Three weeks ago I wrote about the remote possibility of Seattle trading for Jamal Adams. This week there’s been fresh talk about the Seahawks making a move.
Jake Heaps shared some information on 710 ESPN yesterday, igniting the discussion:
“I actually had a conversation with a friend of mine who works in a front office on the other side of the country for an NFL team, and we were talking and he actually said, ‘So your Seahawks are really into Jamal Adams.
“He said, yeah, the Seahawks are absolutely pursuing Jamal Adams… I think that trade conversations are heating up around Jamal Adams and that the Seahawks in particular are one of those teams that are continuing to pursue Jamal Adams.”
Others have since joined in to suggest this might be more than a cursory glance in Adams’ direction.
The thing is — there’s still a difference between reasonable interest and actually making a trade. The Seahawks constantly speak of being ‘in every deal’. And rightly so. They’ve pulled off some excellent trades over the years due to this approach. They’ve also had some misfires but that comes with the territory of being a pro-active franchise.
It’s not often a player as good as Adams becomes available. Thus, you’d be doing yourself a major disservice not to consider making a move. That process involves internal discussion and consultation. It involves contacting the Jets. You weigh up the cost and the impact.
Doing pretty standard work to have the best possible information for a potential deal can easily look like an aggressive pursuit. More often than not it’s just due diligence.
That’s not to say a trade won’t happen. It could — if everything matches up in a satisfactory manner and the Seahawks feel they want to pull the trigger.
— Safety is one of the few positions where they actually have some depth and talent
— Trading for Adams would all but write off the Marquise Blair pick one year into his career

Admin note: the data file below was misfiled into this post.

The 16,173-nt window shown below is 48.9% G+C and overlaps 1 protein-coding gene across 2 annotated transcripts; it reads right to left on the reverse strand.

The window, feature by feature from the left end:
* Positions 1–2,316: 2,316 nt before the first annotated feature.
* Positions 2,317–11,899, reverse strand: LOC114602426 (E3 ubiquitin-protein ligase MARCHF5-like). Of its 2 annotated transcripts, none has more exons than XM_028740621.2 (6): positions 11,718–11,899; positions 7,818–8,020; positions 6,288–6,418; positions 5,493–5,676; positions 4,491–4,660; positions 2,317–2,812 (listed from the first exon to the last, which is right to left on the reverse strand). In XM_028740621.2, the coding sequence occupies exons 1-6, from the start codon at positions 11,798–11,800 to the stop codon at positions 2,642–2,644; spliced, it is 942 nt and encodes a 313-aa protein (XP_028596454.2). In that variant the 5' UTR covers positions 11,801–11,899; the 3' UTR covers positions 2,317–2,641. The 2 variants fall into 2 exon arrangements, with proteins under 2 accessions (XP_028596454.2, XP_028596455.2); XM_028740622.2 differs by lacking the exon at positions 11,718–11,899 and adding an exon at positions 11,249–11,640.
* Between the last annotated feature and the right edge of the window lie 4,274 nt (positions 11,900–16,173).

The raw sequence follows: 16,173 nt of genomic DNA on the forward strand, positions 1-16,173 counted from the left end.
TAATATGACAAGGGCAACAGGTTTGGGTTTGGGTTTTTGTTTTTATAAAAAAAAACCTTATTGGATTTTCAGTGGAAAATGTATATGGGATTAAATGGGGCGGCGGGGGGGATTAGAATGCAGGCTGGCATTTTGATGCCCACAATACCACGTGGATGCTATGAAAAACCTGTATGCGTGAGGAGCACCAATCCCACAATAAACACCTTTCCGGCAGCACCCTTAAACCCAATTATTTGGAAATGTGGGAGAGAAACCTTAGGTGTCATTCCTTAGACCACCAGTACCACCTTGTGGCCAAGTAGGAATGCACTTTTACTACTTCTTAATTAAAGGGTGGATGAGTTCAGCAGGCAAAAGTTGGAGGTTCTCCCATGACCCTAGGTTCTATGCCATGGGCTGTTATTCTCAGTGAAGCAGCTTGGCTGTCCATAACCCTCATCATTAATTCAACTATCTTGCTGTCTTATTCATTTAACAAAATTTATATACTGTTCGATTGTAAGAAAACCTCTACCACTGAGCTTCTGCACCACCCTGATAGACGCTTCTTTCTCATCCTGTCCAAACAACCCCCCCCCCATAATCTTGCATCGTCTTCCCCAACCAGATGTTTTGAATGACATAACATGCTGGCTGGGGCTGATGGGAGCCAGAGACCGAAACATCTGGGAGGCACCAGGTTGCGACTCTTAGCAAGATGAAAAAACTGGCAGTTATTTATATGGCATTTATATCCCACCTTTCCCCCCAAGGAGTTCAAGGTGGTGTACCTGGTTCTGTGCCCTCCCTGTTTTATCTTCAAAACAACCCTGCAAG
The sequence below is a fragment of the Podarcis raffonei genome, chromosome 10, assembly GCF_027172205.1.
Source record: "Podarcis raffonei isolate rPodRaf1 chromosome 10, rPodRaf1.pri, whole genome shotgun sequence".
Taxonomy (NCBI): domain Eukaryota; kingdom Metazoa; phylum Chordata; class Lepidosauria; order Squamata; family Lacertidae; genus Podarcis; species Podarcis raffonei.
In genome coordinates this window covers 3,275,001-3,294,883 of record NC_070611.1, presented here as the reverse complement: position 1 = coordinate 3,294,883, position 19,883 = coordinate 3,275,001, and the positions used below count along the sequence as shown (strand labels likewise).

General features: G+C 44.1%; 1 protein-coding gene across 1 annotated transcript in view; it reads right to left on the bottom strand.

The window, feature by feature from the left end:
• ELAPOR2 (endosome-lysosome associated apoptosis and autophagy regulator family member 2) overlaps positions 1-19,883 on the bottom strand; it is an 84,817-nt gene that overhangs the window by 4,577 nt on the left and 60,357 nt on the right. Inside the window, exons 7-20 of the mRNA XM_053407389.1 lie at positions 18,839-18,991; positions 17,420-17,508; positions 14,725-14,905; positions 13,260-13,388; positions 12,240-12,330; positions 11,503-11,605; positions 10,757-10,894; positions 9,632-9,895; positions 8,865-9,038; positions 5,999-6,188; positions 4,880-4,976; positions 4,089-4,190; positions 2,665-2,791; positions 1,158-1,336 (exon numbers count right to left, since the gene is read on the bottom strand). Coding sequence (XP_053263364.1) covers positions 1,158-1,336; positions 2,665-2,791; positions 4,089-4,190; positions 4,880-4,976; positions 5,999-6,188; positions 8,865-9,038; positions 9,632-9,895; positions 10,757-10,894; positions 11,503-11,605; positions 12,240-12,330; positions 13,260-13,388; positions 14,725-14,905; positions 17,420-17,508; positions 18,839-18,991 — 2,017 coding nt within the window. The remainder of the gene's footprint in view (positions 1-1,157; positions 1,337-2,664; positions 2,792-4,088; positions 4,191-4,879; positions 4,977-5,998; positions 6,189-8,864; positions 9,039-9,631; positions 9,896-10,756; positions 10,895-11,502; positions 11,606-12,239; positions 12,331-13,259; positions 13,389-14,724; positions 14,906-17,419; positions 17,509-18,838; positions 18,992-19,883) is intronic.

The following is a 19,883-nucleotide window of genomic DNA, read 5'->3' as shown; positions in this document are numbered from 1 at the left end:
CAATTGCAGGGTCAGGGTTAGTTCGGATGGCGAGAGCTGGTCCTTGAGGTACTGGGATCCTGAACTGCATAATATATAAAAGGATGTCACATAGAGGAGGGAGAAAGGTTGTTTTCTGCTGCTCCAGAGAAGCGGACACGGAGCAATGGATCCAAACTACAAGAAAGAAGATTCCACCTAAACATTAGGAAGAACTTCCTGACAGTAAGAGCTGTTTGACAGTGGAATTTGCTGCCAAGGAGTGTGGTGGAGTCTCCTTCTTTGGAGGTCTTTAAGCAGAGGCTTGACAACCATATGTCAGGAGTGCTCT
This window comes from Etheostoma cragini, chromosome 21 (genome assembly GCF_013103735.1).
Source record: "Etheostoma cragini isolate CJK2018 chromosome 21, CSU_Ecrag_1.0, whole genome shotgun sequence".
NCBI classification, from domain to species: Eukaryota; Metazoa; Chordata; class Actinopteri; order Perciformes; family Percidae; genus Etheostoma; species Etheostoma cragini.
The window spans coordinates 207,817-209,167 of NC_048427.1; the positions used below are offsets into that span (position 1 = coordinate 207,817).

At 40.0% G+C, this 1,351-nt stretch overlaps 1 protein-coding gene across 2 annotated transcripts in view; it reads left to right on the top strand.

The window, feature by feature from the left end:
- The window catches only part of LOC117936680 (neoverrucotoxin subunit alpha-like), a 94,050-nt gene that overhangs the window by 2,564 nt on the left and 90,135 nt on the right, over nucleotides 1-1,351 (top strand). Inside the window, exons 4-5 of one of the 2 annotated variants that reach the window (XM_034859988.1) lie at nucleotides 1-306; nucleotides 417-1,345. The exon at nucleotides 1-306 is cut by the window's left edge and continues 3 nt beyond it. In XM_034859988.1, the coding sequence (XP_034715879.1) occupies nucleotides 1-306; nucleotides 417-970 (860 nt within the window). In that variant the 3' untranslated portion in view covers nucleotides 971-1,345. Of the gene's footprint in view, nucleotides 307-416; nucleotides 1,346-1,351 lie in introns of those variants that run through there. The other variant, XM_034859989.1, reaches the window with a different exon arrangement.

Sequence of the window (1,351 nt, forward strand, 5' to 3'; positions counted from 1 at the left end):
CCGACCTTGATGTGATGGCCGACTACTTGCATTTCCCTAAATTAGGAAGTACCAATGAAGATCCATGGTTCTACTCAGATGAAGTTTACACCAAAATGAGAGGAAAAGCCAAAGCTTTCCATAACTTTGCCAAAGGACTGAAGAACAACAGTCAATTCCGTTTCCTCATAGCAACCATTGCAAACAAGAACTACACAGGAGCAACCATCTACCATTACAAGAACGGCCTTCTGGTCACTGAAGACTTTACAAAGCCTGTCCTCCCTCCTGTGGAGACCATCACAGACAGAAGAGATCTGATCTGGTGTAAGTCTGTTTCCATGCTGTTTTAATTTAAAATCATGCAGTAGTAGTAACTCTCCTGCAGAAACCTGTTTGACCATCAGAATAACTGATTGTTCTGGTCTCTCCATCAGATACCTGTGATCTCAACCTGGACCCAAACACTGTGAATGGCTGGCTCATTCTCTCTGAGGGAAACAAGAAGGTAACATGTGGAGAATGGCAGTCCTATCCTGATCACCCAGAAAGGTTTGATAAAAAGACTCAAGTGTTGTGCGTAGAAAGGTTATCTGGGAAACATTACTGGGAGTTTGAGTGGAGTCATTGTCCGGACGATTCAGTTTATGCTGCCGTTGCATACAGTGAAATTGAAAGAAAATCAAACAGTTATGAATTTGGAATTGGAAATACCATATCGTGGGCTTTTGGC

— They have limited 2020 resources and still need to add at least one defensive tackle
— The pass rush needs major investment — much more than any other area of the defense
Some have suggested that the Seahawks are more comfortable paying big money at the safety position than the D-line and that could be a reason why they make this trade. Perhaps. It’s also important to remember that the two safeties they paid — Earl Thomas and Kam Chancellor — were both legendary focal points who could easily end up in the Hall of Fame. Since both departed, the Seahawks have not invested heavily in the position.
Rather than preferring to pay safeties instead of defensive linemen, I think they just want to pay big money to players who truly deserve it. With the D-line market exploding since Olivier Vernon’s New York Giants contract, they’ve not indulged in the rapidly growing salaries for the top pass rushers. That feels like a weariness based on cost, rather than any philosophical approach to a specific position.
Adams is a terrific player and would provide a serious injection of quality. Playing next to Quandre Diggs would set up an excellent duo. With a seemingly top-heavy 2021 draft class and major question marks about the college football season, it might be a good idea to use your top pick on a proven veteran. Especially with the defense looking as mediocre as it currently does.
Yet you have to wonder whether such a move would even be worthwhile if Seattle’s front four can’t create pressure and if the secondary and linebackers are exposed. Trading for Adams and using the $60m you spent in free agency to fix the pass rush would’ve constituted a problem solving spring/summer. Trading for Adams and not addressing the pass rush properly could be putting the cart before the horse.
This feels like a classic case of doing due diligence and asking to be kept firmly updated by the Jets. Actually making a trade for Adams, however, still seems unlikely.
I’ve posted a few new articles this week so if you missed any, don’t forget to scroll down the homepage and join in the discussion in the comments section.
You can now support Seahawks Draft Blog via Patreon by clicking the tab below.